SELECT * FROM uv_BookReviewRollup WHERE recordnum = 609 Lord of Swords, edited by Daniel E. Blackston Book Review |

Lord of Swords, edited by Daniel E. Blackston cover image

Lord of Swords, edited by Daniel E. Blackston
Genre: Fantasy
Publisher: Pitch Black
Published: 2004
Review Posted: 6/23/2005
Reviewer Rating:
Reader Rating: 10 out of 10

Lord of Swords, edited by Daniel E. Blackston

Book Review by David A. Olson

Have you read this book?

Lords of Swords, edited by Daniel E. Blackston and published by Pitch Black Publishing, puts the sword back into the hands (and sometimes claws) of fantasy fiction. In this collection of 13 sword and sorcery tales a reader will find a woman who sets out to kill a god, a man who is literally married to his sword, a creature that steals a dead man's eyes, and all manner of witchcraft and sword work.

Although every story involves swords and magic, variety is the main strength of this anthology. There are sword and sorcery tales told reminiscent of the old masters, character stories, poetic tales similar to Beowulf, and pirate stories, to just name a few. Because of this wide variety, I found stories by authors that I truly loved and others that simply weren't for me.

I have to mention the wonderful artwork of Les Peterson and Loren Malloy which set the tone for each story (Yes, there is a picture for each and every story!) and for the anthology as a whole. I still wonder how the woman from the cover ended up in hell wearing a ball gown.

Below are the stories, starting with the ones I liked best.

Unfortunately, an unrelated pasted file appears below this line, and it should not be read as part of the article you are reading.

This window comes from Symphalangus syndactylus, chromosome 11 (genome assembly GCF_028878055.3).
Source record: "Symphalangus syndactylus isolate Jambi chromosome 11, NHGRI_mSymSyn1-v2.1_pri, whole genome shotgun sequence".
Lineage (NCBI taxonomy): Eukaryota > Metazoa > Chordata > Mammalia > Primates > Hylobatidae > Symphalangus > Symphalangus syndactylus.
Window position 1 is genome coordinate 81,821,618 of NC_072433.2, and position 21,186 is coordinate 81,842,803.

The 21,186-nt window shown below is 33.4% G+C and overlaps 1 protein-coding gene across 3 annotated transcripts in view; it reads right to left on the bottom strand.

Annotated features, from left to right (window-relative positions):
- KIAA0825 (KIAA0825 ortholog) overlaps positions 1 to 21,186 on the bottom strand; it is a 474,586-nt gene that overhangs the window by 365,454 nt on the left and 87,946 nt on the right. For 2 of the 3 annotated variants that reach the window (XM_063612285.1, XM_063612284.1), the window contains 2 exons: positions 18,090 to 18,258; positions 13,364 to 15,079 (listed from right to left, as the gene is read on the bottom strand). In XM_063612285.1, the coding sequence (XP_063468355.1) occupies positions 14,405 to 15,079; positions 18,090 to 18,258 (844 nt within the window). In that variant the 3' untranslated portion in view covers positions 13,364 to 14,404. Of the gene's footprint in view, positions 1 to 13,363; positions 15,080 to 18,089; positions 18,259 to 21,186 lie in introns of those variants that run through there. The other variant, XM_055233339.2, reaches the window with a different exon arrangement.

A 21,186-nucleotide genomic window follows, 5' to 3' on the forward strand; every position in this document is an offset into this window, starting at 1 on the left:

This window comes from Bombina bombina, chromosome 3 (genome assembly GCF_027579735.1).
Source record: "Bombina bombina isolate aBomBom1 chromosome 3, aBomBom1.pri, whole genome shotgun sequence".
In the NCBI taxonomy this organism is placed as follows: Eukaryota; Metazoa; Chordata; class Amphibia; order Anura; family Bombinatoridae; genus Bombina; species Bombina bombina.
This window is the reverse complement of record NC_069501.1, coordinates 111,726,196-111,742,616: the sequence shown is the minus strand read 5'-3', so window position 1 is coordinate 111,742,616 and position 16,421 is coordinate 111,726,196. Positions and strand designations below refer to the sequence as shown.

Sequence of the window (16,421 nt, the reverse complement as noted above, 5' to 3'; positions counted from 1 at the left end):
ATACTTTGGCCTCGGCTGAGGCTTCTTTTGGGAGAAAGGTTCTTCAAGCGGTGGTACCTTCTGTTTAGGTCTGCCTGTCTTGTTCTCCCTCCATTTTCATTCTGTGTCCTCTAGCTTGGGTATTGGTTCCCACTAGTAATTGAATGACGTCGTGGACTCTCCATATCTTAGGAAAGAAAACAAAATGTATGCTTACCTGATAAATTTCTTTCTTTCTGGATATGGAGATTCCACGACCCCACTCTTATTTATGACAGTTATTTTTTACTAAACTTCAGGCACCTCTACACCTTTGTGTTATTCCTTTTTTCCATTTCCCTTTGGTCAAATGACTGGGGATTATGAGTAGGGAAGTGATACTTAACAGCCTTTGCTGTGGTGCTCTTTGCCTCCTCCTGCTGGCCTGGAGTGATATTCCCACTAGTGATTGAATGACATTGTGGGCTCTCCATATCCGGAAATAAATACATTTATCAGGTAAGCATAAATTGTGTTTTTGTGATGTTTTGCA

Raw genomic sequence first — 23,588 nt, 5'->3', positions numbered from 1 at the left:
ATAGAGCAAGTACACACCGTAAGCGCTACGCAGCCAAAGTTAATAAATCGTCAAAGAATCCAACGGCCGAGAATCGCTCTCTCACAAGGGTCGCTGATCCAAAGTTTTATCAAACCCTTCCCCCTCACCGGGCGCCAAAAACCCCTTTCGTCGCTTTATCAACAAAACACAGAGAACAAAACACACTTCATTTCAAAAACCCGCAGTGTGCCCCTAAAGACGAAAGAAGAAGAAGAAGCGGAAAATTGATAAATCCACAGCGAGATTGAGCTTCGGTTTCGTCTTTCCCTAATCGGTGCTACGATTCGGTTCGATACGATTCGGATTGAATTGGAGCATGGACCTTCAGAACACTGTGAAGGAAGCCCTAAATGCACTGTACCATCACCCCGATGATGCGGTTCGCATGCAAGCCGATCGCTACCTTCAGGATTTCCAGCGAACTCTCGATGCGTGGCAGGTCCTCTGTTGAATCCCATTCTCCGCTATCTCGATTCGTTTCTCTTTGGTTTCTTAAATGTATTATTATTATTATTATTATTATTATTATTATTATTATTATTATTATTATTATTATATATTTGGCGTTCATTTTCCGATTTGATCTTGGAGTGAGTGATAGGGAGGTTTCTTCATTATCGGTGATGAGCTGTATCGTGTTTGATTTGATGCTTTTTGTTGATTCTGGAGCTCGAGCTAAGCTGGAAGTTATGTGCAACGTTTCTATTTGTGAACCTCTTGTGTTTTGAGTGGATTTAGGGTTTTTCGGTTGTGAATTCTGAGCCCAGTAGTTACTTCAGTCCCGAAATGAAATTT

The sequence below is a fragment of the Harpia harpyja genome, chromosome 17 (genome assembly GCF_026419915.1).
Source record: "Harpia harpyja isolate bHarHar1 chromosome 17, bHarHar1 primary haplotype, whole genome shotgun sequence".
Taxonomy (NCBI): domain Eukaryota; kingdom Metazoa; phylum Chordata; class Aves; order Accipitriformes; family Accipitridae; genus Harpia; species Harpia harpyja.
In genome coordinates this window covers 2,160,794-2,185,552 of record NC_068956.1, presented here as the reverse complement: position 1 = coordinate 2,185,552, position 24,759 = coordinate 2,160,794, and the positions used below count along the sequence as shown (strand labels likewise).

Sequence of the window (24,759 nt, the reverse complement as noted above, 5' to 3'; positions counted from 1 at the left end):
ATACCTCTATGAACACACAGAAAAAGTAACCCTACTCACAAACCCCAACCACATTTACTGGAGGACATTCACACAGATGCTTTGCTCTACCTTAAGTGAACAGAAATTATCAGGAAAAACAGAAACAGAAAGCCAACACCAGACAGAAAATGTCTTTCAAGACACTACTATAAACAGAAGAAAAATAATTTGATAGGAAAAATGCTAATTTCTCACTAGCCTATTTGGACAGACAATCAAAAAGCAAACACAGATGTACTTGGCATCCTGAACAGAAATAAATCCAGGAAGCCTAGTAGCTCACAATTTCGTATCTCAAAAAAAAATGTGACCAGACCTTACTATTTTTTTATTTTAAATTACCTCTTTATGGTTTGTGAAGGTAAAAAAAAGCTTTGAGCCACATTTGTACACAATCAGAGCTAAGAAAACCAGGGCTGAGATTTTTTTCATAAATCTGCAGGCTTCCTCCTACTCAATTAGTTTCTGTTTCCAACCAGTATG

"Dragon's Eye" by Beth Shope: A young woman, a half-breed, wants to escape the city and return to her people, but all that falls apart when a man sneaks into her hideaway. Despite a minor plot hole involving knives in prison, I thoroughly enjoyed this tale, especially the way all the story lines interconnected at the end. I also liked the fact that the protagonist didn't have the strength to simply crush her enemies. I look forward to more from Beth (this is her first sale) because she has a natural story telling voice that many people work for years to find and never achieve.

"The Woman in Scarlet" by Tanith Lee: What if a man were married to his sword, and wanted a divorce? This story culminates in a battle between the man and the strangest of opponents. This character story is the kind that I'll probably think about for quite some time because I found the character's choice (and the implications of it) so unusual.

"Blood Drop" by Joseph A. McCullough V: Pirates fight over a huge red gem, said to be the tears of a god. I'm not a big fan of pirate stories, but this tale left me spellbound from start to finish. The characters are interesting, the plot twists are fresh, and the narrative is seamless. Not only that, but the setting is quite different from any other in this collection.

"The King's General" by David Felts: How far would a general go to achieve victory? Long ago, the general went too far, as is revealed in a series of flashbacks. Now he has another choice to make--will he make the same mistake? This psychological tale was hard to put down, as I constantly wondered just what the general had done and would do.